September 30th, 2008 • 10:40 am
Either I am desperately unlucky or WordPress has some pretty serious security issues.
You might remember that, a while ago, my site was hacked. That prompted me to update to the latest version of WordPress at the time, and to temporarily shut down the discussion features, including the ability for new users to register themselves (called “open registration” in WordPress parlance). I was able to restore the features after a few days, and then things went back to normal.
I would still get a number of “rogue” new user registrations, i.e. registrations not associated with real comments written and submitted by real, legitimate new people. My user registration page had a warning that new user registrations not associated with real comments would be deleted promptly, and I kept doing just that, and everything was more or less OK.
Yesterday, however, I noticed two new registrations with no associated comments.They didn’t even bother to pretend that they were real people: their user name or e-mail address even had the word “bot” in it.
Unfortunately, at least one of these two registrations came with a new and worrying twist: the new user had been able to give himself an administrator’s ranking, which meant that he was essentially able to make all kinds of changes to my blog!
As far as I can tell, the people behind this didn’t really have time to do anything before I deleted the user accounts in question. But this situation, for me, represents a new stage in the on-going struggle to keep my blog free from spam and other malicious attacks.
Now, I will readily admit that I have once again fallen a couple of versions behind the very latest WordPress build. I have WordPress 2.6, whereas the latest available stable build is 2.6.2. And it is possible, at least based on the information provided in this post, that 2.6.2 actually addresses the very vulnerability that I have just experienced. (The post does not mention what I experienced specifically, but does mention a vulnerability associated with open registration.)
But the truth is that I simply do not have the time or patience to continue to play this cat-and-mouse game with hackers and other malicious bots. I don’t have time to always keep track of the latest WordPress builds in the hopes that they will address security vulnerabilities that I was not aware of before hackers have a chance to exploit them. I do value my readers’ contributions, but not to the point that I can devote all this time and energy to just keeping the discussions features open.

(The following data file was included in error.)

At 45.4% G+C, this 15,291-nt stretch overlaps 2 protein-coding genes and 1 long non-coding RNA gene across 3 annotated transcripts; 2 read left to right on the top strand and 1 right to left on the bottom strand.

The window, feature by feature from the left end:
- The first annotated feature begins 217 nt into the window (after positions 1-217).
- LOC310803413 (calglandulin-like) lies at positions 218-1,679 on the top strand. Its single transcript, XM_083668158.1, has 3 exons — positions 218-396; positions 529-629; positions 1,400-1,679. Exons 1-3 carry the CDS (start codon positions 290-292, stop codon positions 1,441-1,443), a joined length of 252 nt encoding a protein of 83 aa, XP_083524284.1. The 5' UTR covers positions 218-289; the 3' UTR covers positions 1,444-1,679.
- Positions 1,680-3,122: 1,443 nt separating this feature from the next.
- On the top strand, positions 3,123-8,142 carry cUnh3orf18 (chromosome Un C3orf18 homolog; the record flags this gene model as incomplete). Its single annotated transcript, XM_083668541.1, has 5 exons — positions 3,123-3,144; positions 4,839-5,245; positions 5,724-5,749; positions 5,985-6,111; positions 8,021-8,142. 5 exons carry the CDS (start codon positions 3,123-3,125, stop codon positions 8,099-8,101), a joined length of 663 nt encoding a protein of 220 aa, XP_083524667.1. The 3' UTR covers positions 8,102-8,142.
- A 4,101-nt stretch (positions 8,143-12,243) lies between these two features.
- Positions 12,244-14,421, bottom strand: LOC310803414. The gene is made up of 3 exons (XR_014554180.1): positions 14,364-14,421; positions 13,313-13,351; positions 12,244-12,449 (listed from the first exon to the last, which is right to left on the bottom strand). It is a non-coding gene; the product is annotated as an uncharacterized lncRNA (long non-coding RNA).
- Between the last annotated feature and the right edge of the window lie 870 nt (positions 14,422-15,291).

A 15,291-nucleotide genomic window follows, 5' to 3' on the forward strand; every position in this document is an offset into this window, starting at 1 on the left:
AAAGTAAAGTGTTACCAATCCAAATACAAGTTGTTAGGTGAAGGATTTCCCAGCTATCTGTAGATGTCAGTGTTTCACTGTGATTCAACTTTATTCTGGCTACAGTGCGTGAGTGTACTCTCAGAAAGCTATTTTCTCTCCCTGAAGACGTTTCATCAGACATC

(Part of the problem is that I still don’t have a true broadband Internet connection, which means that the whole WordPress upgrading process takes more than just a few minutes.)
The other option, of course, would be to switch to another content management system that does not suffer from WordPress’s chronic vulnerabilities. But again, at this point, I simply do not have time to even consider such a switch.
The far easier and more preferable option for me at this point is to simply switch off open registration. As far as I can tell, this will go a long way towards reducing the maintenance work required by WordPress.
What does this mean for legitimate Betalogue readers? For those of you who are already registered, there will be no difference. Registered users can continue to post comments without any problems. For new readers who wish to register in order to be able to post comments, however, I am afraid that they will have to go through the manual step of requesting a user registration from me by e-mail. From now on, I am the only one able to register new users.
In order to make sure that I only register legitimate users, I will require that new prospective users send me a request along with the text of the first comment that they want to submit. I will only register users who submit a legitimate and valuable comment on an existing post on my blog.
It is unfortunate that it has come down to this, but I really have no interest in becoming an on-line security expert. My interest is in writing blog posts about various topics other than blogging itself, and sometimes in having discussions with valuable interlocutors about these posts. I don’t have tens of thousands of users and I don’t get tons of valid new user registrations every day. So managing user registrations manually will not be a big problem for me. In fact, as far as I can tell, it will be much easier than continuing to use WordPress’s open registration feature.